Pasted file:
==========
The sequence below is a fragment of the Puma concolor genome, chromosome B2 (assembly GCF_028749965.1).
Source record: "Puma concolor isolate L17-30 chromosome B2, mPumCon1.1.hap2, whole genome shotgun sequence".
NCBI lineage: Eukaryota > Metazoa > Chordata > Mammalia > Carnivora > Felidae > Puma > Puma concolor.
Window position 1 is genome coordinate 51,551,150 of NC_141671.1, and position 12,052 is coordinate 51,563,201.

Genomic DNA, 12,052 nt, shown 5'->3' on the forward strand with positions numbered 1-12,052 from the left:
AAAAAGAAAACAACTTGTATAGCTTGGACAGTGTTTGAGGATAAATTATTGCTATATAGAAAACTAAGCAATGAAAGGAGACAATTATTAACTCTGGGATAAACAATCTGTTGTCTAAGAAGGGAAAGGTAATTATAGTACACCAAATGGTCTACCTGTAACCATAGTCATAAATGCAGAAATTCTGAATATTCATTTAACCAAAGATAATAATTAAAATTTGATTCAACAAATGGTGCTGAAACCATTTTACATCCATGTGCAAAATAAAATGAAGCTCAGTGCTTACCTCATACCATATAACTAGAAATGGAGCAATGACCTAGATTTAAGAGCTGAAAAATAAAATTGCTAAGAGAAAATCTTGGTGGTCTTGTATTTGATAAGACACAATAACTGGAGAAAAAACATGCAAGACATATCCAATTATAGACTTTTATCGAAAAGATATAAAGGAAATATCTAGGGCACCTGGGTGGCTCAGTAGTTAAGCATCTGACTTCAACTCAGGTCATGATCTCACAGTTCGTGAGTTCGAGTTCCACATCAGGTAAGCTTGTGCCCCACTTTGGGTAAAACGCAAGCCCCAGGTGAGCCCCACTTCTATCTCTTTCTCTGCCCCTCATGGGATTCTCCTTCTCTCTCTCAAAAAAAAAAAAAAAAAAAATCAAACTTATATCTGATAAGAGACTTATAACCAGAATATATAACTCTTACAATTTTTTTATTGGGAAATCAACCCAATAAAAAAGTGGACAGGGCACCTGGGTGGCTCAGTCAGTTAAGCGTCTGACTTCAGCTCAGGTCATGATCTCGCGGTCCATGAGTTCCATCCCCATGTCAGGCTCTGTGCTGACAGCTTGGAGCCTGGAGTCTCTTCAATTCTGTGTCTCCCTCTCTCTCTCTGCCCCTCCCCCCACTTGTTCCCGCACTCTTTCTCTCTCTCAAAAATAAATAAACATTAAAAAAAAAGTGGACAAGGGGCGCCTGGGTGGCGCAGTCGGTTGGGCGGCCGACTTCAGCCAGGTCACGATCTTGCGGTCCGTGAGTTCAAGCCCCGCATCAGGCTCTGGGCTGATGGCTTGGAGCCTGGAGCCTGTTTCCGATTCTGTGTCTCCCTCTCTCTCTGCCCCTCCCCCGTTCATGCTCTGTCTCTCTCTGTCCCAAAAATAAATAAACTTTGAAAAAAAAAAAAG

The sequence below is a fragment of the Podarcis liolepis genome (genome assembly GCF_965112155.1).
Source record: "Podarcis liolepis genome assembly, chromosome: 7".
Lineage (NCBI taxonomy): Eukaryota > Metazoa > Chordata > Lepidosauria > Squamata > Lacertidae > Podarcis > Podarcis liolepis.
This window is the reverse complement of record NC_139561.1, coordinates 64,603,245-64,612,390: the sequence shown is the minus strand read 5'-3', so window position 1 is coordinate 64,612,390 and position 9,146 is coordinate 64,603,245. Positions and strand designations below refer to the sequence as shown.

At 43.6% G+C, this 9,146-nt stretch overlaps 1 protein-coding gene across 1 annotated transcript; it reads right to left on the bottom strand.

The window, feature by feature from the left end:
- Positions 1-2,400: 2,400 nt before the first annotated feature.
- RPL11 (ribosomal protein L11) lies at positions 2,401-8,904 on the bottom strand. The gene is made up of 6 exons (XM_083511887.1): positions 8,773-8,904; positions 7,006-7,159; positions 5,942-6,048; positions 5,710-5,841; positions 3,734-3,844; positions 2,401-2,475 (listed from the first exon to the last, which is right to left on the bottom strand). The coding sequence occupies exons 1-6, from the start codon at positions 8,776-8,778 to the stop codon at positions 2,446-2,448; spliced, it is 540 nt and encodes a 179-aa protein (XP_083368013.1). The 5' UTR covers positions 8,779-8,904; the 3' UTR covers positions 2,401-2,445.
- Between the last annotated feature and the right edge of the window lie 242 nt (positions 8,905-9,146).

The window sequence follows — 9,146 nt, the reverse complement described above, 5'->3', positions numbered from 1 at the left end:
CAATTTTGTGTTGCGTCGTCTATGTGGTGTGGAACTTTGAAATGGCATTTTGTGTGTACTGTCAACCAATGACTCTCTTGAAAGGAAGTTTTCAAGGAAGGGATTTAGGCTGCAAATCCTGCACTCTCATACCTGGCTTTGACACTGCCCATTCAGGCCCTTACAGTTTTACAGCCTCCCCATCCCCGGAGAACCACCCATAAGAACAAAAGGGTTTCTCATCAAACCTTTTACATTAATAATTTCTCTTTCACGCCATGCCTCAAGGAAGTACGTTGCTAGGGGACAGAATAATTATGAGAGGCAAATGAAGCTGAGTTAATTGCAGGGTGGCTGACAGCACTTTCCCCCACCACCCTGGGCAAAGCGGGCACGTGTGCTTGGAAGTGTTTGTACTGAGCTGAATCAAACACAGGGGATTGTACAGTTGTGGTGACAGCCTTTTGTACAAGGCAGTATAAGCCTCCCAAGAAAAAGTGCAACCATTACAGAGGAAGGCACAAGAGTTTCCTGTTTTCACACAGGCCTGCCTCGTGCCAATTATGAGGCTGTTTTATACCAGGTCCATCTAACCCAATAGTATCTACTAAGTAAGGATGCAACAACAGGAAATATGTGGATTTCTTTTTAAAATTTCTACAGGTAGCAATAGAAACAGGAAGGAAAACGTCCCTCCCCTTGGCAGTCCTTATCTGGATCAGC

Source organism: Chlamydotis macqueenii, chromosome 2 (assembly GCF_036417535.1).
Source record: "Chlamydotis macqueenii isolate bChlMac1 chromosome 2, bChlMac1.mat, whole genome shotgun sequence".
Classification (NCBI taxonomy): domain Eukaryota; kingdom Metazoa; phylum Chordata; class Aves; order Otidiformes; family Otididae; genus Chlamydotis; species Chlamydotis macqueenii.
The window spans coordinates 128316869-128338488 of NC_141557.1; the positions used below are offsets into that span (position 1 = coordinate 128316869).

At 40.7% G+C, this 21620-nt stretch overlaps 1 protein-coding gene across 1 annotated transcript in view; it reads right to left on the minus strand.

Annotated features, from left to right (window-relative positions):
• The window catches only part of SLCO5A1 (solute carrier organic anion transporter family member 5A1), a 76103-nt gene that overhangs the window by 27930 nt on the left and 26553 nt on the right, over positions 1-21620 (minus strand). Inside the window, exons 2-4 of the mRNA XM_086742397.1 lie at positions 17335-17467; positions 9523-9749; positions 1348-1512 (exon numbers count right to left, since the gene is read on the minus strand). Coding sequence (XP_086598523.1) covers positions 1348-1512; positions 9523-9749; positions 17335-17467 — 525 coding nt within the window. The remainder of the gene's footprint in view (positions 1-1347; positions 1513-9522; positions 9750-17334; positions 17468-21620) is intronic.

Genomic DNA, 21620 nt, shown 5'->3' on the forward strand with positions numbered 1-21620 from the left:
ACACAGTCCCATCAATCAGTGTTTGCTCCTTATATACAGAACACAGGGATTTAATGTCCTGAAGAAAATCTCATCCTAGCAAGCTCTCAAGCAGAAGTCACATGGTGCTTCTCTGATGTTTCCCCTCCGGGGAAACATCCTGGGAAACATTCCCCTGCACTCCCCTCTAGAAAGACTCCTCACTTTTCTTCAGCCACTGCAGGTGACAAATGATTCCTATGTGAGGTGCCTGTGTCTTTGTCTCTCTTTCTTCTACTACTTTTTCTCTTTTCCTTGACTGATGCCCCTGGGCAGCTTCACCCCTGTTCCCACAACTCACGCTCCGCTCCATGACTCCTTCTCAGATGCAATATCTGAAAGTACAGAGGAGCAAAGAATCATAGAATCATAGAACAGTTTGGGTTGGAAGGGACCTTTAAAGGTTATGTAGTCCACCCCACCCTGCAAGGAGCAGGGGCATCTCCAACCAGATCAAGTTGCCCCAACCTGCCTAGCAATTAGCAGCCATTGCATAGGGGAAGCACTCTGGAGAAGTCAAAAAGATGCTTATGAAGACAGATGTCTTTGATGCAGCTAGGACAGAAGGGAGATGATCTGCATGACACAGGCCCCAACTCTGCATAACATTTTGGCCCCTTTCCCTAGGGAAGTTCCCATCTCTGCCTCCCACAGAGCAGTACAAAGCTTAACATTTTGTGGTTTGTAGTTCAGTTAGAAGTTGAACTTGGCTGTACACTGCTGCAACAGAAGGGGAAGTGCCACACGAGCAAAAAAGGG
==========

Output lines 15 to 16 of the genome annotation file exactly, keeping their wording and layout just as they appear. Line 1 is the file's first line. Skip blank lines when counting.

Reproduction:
- Between the last annotated feature and the right edge of the window lie 242 nt (positions 8,905-9,146).

The window sequence follows — 9,146 nt, the reverse complement described above, 5'->3', positions numbered from 1 at the left end: